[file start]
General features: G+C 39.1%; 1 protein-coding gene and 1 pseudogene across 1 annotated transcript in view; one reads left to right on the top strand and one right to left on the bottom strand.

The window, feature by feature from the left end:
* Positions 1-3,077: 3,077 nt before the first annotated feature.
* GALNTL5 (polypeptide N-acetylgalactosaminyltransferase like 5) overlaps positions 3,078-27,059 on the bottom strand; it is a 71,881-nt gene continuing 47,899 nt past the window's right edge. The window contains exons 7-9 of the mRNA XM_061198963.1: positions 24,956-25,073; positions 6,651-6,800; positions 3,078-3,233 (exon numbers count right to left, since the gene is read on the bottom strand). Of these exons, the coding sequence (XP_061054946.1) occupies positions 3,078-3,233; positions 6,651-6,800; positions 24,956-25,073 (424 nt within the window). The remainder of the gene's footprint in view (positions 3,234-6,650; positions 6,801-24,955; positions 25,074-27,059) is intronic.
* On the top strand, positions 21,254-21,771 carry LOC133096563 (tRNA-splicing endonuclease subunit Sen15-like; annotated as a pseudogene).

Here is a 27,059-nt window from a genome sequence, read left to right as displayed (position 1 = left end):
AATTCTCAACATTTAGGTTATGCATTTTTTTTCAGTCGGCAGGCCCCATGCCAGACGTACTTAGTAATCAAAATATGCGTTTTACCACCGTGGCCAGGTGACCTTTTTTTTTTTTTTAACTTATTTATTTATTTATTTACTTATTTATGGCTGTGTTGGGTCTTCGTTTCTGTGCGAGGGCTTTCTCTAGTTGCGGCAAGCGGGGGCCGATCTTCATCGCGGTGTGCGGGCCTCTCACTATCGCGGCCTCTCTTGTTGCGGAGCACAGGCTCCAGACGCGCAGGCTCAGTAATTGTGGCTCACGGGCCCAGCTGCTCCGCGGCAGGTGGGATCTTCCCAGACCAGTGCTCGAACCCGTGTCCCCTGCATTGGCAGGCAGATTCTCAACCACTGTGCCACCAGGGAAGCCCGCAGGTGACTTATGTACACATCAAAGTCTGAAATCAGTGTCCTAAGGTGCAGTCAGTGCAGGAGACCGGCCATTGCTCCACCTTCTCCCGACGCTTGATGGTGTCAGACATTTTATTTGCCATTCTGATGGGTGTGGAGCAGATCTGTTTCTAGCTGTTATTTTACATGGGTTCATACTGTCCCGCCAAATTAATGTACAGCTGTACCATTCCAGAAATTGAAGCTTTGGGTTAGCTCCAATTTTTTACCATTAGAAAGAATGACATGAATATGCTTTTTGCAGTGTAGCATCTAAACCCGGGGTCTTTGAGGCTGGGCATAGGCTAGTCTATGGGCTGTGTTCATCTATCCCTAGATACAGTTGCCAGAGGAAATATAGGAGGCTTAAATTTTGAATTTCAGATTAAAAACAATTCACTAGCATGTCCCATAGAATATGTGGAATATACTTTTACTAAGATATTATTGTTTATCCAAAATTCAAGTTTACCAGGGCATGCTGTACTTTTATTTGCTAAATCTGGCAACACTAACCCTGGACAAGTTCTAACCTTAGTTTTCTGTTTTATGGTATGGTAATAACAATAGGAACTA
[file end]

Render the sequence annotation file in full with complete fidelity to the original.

General features: G+C 39.1%; 1 protein-coding gene and 1 pseudogene across 1 annotated transcript in view; one reads left to right on the top strand and one right to left on the bottom strand.

The window, feature by feature from the left end:
* Positions 1-3,077: 3,077 nt before the first annotated feature.
* GALNTL5 (polypeptide N-acetylgalactosaminyltransferase like 5) overlaps positions 3,078-27,059 on the bottom strand; it is a 71,881-nt gene continuing 47,899 nt past the window's right edge. The window contains exons 7-9 of the mRNA XM_061198963.1: positions 24,956-25,073; positions 6,651-6,800; positions 3,078-3,233 (exon numbers count right to left, since the gene is read on the bottom strand). Of these exons, the coding sequence (XP_061054946.1) occupies positions 3,078-3,233; positions 6,651-6,800; positions 24,956-25,073 (424 nt within the window). The remainder of the gene's footprint in view (positions 3,234-6,650; positions 6,801-24,955; positions 25,074-27,059) is intronic.
* On the top strand, positions 21,254-21,771 carry LOC133096563 (tRNA-splicing endonuclease subunit Sen15-like; annotated as a pseudogene).

Here is a 27,059-nt window from a genome sequence, read left to right as displayed (position 1 = left end):
AATTCTCAACATTTAGGTTATGCATTTTTTTTCAGTCGGCAGGCCCCATGCCAGACGTACTTAGTAATCAAAATATGCGTTTTACCACCGTGGCCAGGTGACCTTTTTTTTTTTTTTAACTTATTTATTTATTTATTTACTTATTTATGGCTGTGTTGGGTCTTCGTTTCTGTGCGAGGGCTTTCTCTAGTTGCGGCAAGCGGGGGCCGATCTTCATCGCGGTGTGCGGGCCTCTCACTATCGCGGCCTCTCTTGTTGCGGAGCACAGGCTCCAGACGCGCAGGCTCAGTAATTGTGGCTCACGGGCCCAGCTGCTCCGCGGCAGGTGGGATCTTCCCAGACCAGTGCTCGAACCCGTGTCCCCTGCATTGGCAGGCAGATTCTCAACCACTGTGCCACCAGGGAAGCCCGCAGGTGACTTATGTACACATCAAAGTCTGAAATCAGTGTCCTAAGGTGCAGTCAGTGCAGGAGACCGGCCATTGCTCCACCTTCTCCCGACGCTTGATGGTGTCAGACATTTTATTTGCCATTCTGATGGGTGTGGAGCAGATCTGTTTCTAGCTGTTATTTTACATGGGTTCATACTGTCCCGCCAAATTAATGTACAGCTGTACCATTCCAGAAATTGAAGCTTTGGGTTAGCTCCAATTTTTTACCATTAGAAAGAATGACATGAATATGCTTTTTGCAGTGTAGCATCTAAACCCGGGGTCTTTGAGGCTGGGCATAGGCTAGTCTATGGGCTGTGTTCATCTATCCCTAGATACAGTTGCCAGAGGAAATATAGGAGGCTTAAATTTTGAATTTCAGATTAAAAACAATTCACTAGCATGTCCCATAGAATATGTGGAATATACTTTTACTAAGATATTATTGTTTATCCAAAATTCAAGTTTACCAGGGCATGCTGTACTTTTATTTGCTAAATCTGGCAACACTAACCCTGGACAAGTTCTAACCTTAGTTTTCTGTTTTATGGTATGGTAATAACAATAGGAACTA